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Why Modi and BJP?

It is clear that the opposition parties have formed an opportunistic alliance with an admixture of political parties that are often politically opposed to each other with conflicting ideologies.

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Updated: Apr 11, 2019, 17:22 PM IST

By now even the most avid political observer is very confused about who is inside and outside the Grand Coalition, or Mahagathbandhan in the run up to Indian General Elections 2019. Every day throws up new surprises – on Saturday (March 30), the Nishad Party in Uttar Pradesh (UP) left the Mahagathbandhan of Bahujan Samaj Party (BSP)-Samajwadi Party (SP)-Rashtriya Lok Dal (RLD) just three days after joining. Last week saw President of Indian National Congress (INC) Mr Rahul Gandhi make snide remarks against West Bengal Chief Minister Ms Mamta Banerjee, who we thought was part of the Mahagathbandhan. Maybe she is? Maybe she isn’t? Do we know? When will we know?

It is clear that the opposition parties have formed an opportunistic alliance with an admixture of political parties that are often politically opposed to each other with conflicting ideologies. This is in sharp contrast to the National Democratic Alliance (NDA) led by the BJP that has a cohesive identity and vision as an alliance to form the government at the Centre. As the Prime Minster Narendra Modi himself says, a party with “poorna bahumat” carries strength with it nationally and globally and this has been proven beyond doubt in the last five years of the NDA government under his decisive leadership.

Only a coalition led by a strong national party can work at delivering results on the ground, be they in maximizing benefits to deprived communities, boosting India’s defence assets and leading the economy to over 7.5 per cent growth that in turn translates into development and employment.

Sab ka Saath Sab ka Vikas is the passion that drives the BJP as they are not words alone to fuel an election campaign but an ethos the party lives by. But what is the theme of the Opposition alliance? What does the Mahagathbandhan stand for? All that’s clear is that its Anti-Modi. But is that a good enough reason to ask for a billion voters to repose faith in these diverse parties who have previously been at each others’ throats in the political arena – simply because they are anti-Modi? Is anti-Modi an ideology? What is the larger philosophy that drives this alliance? It’s plain and simple – it’s a greed for power and nothing else.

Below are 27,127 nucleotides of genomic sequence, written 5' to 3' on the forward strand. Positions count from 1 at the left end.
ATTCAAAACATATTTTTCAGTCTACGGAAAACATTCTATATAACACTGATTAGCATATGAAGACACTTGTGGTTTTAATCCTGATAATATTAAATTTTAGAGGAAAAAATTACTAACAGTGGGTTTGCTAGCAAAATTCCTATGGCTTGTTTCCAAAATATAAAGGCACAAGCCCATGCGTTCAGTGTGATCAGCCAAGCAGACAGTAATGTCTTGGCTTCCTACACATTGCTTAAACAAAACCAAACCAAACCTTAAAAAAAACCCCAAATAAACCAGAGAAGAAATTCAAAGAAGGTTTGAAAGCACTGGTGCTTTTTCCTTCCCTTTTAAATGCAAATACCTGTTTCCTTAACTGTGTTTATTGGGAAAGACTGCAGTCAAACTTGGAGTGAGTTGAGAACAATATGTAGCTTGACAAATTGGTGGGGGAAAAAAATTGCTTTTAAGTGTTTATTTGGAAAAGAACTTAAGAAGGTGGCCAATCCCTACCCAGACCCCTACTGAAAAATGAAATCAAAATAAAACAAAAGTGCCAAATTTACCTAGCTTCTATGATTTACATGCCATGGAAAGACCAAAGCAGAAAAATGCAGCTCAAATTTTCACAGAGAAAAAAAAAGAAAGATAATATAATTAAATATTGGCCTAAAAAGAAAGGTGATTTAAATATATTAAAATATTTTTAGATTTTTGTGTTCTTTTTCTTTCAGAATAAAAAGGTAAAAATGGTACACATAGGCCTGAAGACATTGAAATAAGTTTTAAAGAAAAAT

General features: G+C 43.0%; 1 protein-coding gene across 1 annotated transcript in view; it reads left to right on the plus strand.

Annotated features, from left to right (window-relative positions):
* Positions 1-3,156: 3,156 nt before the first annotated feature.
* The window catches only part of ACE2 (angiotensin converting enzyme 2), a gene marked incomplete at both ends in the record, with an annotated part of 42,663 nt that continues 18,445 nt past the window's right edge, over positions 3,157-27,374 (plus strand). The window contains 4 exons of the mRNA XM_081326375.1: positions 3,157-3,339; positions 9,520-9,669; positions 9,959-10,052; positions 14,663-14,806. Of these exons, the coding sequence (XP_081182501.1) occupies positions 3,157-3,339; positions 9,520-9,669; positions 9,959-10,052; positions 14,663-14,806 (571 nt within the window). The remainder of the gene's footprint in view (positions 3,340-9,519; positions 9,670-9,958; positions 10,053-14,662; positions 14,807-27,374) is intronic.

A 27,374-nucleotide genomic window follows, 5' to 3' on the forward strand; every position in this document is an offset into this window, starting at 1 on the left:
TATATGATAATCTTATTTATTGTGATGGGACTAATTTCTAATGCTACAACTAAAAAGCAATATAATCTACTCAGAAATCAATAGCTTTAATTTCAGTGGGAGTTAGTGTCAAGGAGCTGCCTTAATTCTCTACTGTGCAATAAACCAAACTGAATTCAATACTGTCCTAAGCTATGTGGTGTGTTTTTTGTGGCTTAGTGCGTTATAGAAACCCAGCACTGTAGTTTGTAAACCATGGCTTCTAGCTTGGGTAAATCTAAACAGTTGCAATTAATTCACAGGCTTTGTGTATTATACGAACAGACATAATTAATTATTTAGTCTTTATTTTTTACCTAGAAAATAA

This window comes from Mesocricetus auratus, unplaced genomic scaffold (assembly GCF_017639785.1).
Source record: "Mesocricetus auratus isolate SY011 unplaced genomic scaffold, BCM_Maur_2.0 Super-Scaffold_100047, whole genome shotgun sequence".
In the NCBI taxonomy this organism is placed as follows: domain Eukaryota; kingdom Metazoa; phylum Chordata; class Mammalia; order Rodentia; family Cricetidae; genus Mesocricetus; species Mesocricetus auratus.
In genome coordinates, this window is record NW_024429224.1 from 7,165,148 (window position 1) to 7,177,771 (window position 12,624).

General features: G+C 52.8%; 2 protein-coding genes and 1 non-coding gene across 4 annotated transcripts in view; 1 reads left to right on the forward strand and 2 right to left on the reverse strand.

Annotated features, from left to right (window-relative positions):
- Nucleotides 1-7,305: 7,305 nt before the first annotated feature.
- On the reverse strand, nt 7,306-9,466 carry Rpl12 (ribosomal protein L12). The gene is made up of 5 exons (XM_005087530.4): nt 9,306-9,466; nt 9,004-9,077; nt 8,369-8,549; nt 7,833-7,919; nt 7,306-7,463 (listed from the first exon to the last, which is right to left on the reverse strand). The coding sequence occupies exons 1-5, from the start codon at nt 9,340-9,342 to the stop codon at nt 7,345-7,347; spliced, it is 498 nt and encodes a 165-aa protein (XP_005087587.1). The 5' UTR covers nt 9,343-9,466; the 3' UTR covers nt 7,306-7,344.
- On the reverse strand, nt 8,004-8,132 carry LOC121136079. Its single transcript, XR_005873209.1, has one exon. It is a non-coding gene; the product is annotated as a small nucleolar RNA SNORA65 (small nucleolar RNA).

After a decade of stagnation and no progress during the UPA regime, India got a strong government in 2014 under the dynamic leadership of PM Narendra Modi with a transparency in working and speedy delivery of long pending benefits such as electrification (a whopping 18,452 villages were without electricity in 2014, and today all India’s 5,97,464 Census villages have been electrified), provision of 6 crore Ujjwala gas connections to women, making the underprivileged have access to bank accounts – the list is long. This speedy execution was possible only because of a strong majority party.

Let us not forget that successful economies in the West largely achieved their successes under single party governments and not coalitions. After World War II, the first coalition government in the United Kingdom was only in 2010 where the Conservatives and the Liberal Democrats aligned to form the government. In the United States of America, there is no possibility of a coalition system of governance as the country follows a two-party system.

Unsteady coalitions are not only a drain to the national exchequer in terms of time taken to make key policy decisions but also affect its final outcome. This is something that India cannot afford. For a second let’s pause to imagine a scenario – the massacre of our CRPF bravehearts happens in Pulwama and a fractured coalition government is at the Centre led by somebody (we cannot even name anyone as in the Mahagathbandhan all party leaders want to be PM!). Would there have been a successful strike in Balakot on receiving intelligence information of the hundreds of terrorists waiting in the Pakistani camp to attack India? No - such

a government would just stay mum just like UPA did after 26/11. And the terrorists would attack where they pleased, where we live and work.

A bunch of leaders of provincial parties along with one so-called national party, the Congress, is certainly not what India needs. Strong leadership and governance is possible only with strong governments and a leader with unflinching dedication to the country. Look no further, we have that in India’s PM Narendra Modi.

(The author Khemchand Sharma is a member of the BJP IT and Social Media Campaign Committee. The article is the personal view of the author and do not reflect the views of ZMCL.)